Once a week pour five gallons of water as fast as possible into a toilet to give the drain line a great clean out.

Three-Month Huge Flush

Once every three months fill every sink and tub in the house with water. With the help of friends or family members simultaneously pull all of the drain stoppers up and flush all toilets in the house. This large volume of water will help flush out the larger sized drain stacks and underground building drains.

Chlorine Bleach - Great Drain Cleaner

If your home is connected to a municipal sewage plant, you can really help your drain lines if you pour liquid chlorine bleach into the fixture traps once a month. Pour 12 ounces of bleach into each sink and tub before you go to bed.

Pour it carefully into the drain of stainless steel kitchen sinks. Chlorine bleach that lays on stainless steel can cause permanent stains. The chlorine bleach that sits in the trap and saturates partially clogged drain lines works to soften biofilm and debris overnight. When you use the fixtures the next day, water running through the drain lines carries the debris to the sewer.

CLICK HERE to get FREE & FAST BIDS from local drain clearing companies and plumbers. Be SURE to ask them about their written warranties!

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14 Responses to Clogged Drain Hack

  1. I have heard of two alternate suggestions on cleaning drains:

    When using a plunger, the first action should be to create a suction action by strongly pulling up on the plunger in a filled basin, whereas initially pushing can create greater packing at the clog.

    I have also read that a gallon or two of boiling water periodically can take care of most grease and soap just fine

  2. Is it safe for the pipes (the trap, actually) to leave the bleach much longer than overnight? My brother likes to leave the bleach in for a week, and he says that leaving it in for only a day or two isn't nearly as effective.

    Also, is it possible that a clog beyond the trap can be reduced by the chlorine vapors that evaporate from the bleach in the trap? If so, perhaps that's why leaving it for a week is more effective.

    Thanks for your advice!

    • You can try it. If the chlorine bleach doesn't loosen the clog in 8 hours or so, you need a traditional snake or other drain-cleaning process. Bleach is the easy way out. It won't work on non-organic blockages, tree roots, etc.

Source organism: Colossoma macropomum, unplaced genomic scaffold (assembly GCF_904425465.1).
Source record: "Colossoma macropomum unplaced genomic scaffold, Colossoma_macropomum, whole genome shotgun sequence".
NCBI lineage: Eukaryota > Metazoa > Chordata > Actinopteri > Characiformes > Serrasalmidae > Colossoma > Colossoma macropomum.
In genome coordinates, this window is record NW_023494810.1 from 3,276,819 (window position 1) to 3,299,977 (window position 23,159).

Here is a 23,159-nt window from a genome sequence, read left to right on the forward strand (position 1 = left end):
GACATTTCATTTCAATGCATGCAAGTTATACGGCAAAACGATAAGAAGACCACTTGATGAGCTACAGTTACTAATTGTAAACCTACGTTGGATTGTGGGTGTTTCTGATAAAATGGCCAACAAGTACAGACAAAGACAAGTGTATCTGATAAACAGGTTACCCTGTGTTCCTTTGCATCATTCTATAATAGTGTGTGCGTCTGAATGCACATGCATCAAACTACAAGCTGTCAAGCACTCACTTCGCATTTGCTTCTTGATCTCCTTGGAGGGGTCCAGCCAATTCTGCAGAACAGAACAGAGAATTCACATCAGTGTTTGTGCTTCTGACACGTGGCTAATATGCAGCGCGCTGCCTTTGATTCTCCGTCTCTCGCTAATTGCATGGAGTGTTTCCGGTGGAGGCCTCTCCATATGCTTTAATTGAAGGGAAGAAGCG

3. My mother's 40 year old drain pipes all seem to have a hard black buildup in them as they go into the wall. If the sink has not been used in a while I can kind of chisel it out with a screw driver after I remove the P trap, etc., but I suspect there is more further in the pipe. Any idea what this stuff is or what to do about it?

  4. I FELLOFFN YTHEroof dand btroke my hip swhile plugging the drain vent.the devive I used called Drain King used the pressureized loimebtom removeb grease clogs,etc.

  5. I was tired of using chemicals and Drano, and of course calling the plumber.

    Have you ever heard of Eco Drain System?

    It took about 60 days of using the product, but there are no more back ups in my shower and kitchen. Supposedly, it is a bacteria based natural cleaner. Not sure exactly how it works, but I don't have anymore odors either.

    Wanted to know if you ever tried it or heard of it?

    • I've not used the product. You may want to re-read the column above and look at the chlorine bleach hack. I've had some decent success in my kitchen sink drain line using the foaming Draino product. It contains chlorine bleach.

  6. I really dislike bleach - my asthmatic lungs really object to it regardless of how careful I am.

    About once or twice a month I put equal amounts of baking soda and vinegar in my drains, let it sit for at least 20 minutes, then follow it with a large bolus of close-to-boiling water. As far as I can tell, this has been a successful strategy for many years.

    It never occurred to me to use it on the toilets, though I've never had a problem with them - do you think the soda-and-vinegar might be useful for maintenance of the toilet pipes? Or would just a bolus of hot water do the trick? I've got septic.

    • Ruth,

      I'm wondering if you paid attention in high school chemistry class???? 😉

      Your solution is *useless*. The baking soda is alkaline and the vinegar is acidic. The two chemically react and make a NEUTRAL solution that is powerless.

      If you want to use a SAFE product, then get my Stain Solver. It's a NON-TOXIC oxygen bleach. NO FUMES, NO ODOR, nothing but trillions of oxygen ions that attack GUNK in drain lines. Here's a link:


  7. When I built my house 28 years ago I put in 4" main drain pipes to the septic tank and a 3" pipe from the washer and kitchen area to the 4" main. All PVC. Never a problem so far. I believe code specified 3" main and 2" from the kitchen. Overkill seems to have worked well.

  8. I hear what you're saying but I also hear this specific tip on a lot of different websites. Why do you think this misinformation continues to be passed around? I know my grandmother used this technique and swore by it. Strange!

  9. I think watching the process of the bubbling reaction causes one to believe it's really doing a job . . but the truth is it is creating a base product in the end that does nothing in regards to dissolving waste. It is possible that the hyperactive exchange of molecules can loosen some stuff in the initial process. I've watched a tutorial on Baking Soda & Vinegar, vs Hydrogen peroxide, vs Bleach . . bleach was the only household product that actually dissolved clumps of hair . . and that only took a matter of a few minutes.

    Anyone that has messed with their pipes has probably seen the crusty black buildup that spreads the entire area of a drain pipe. It'd be interesting to find out what would break this down . . other than snaking the line . . as I suspect that is the largest problem with slow drains . . that buildup of Gunk and Crust.

    That being said, I've read that bleach(Sodium Hypochlorite) is OK to pour in your lines to dissolve gunk and also that it is Bad to use as it corrodes metal pipes (safe on pvc btw) . . But Drano Max Gel contains bleach as 1/2 of the active ingredient, so should one never use Drano?
    The other ingredients in Drano Max Gel is Lye ( Sodium Hydroxide) which is used to break down the sludge

    Of course, if one is on a septic system . . that's a whole other ball game.